The Neolithic introduced a new system of economic production and increased social stratification. The rise of a social elite and followers and the development of hierarchies in a society, independently emerged in several global regions, and later spread across much of the world.
The studied 110 populations were grouped according to seven global regions and the decrease of male genetic diversity emerges in all of them (with the exception of Siberia).
It is important to note that the Neolithic took many different forms as it spread across the globe. It was not a prehistoric corporate global takeover, but it did set humanity on a course that it could not turn back from.
Chris Carter, ANU
Unravelling the history
Archaeology can be very effective for reconstructing past social change in societies, ranging from the study of artefacts which may reveal new innovations to the changing frequencies in trauma and disease patterns in skeletons.
It can reveal the development of new forms of structures, such as fortifications, irrigation systems and enlarged settlements. It can also show the impact of people on their environments such as domestication of plants and animals, and the deforestation and increased salinisation of landscapes.
But competition through male-driven conquest represents a signature that archaeologists would find exceedingly difficult to identify from the material archaeological record alone.
Studies looking at ancient genomes are starting to detect patterns in population change that would otherwise remain hidden if we relied solely on standard archaeological investigations.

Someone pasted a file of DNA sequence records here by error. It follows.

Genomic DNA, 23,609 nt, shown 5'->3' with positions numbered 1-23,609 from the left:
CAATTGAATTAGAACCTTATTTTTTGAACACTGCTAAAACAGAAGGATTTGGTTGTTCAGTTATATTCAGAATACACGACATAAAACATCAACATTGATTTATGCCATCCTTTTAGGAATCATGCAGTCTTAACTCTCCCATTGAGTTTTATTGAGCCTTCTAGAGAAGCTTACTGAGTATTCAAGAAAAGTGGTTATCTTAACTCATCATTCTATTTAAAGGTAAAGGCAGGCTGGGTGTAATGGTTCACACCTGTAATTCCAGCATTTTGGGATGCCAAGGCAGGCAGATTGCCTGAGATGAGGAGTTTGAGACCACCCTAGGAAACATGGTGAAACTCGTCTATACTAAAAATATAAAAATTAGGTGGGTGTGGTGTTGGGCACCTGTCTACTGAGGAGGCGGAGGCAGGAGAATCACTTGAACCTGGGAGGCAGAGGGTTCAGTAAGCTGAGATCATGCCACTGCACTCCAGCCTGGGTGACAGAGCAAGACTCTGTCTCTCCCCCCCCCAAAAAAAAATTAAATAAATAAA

Research into genetic changes in populations therefore can serve as a catalyst for archaeologists to revisit the material record with such hypotheses in mind.
The opportunity now exists to test the global hypothesis proposed by this study from modern and ancient genomes. By working much more closely with archaeologists and palaeo-environmental scientists we can reconstruct the social and environmental contexts that may have driven changes in ancient populations.
The techniques now exist to build far more sophisticated models for understanding the global past of humanity through targeting specific geographic regions. It will be of great interest to develop a clearer understanding of past societies that did not endure the many hardships of agriculture. Aboriginal Australia is one such place.
Modern and ancient genomics is playing the key role in generating this revision of our shared past. Approaches that identify culturally driven sex-specific changes in our ancient human history provide yet another insight into the impact of the world changing Neolithic revolution.
Michael Westaway receives funding from the Australian Research Council and Griffith University.
David Lambert receives funding from the Australian Research Council and Human Frontier Science.
Monika Karmin receives funding from EU European Regional Development Fund and Estonian Research Council.
Authors: The Conversation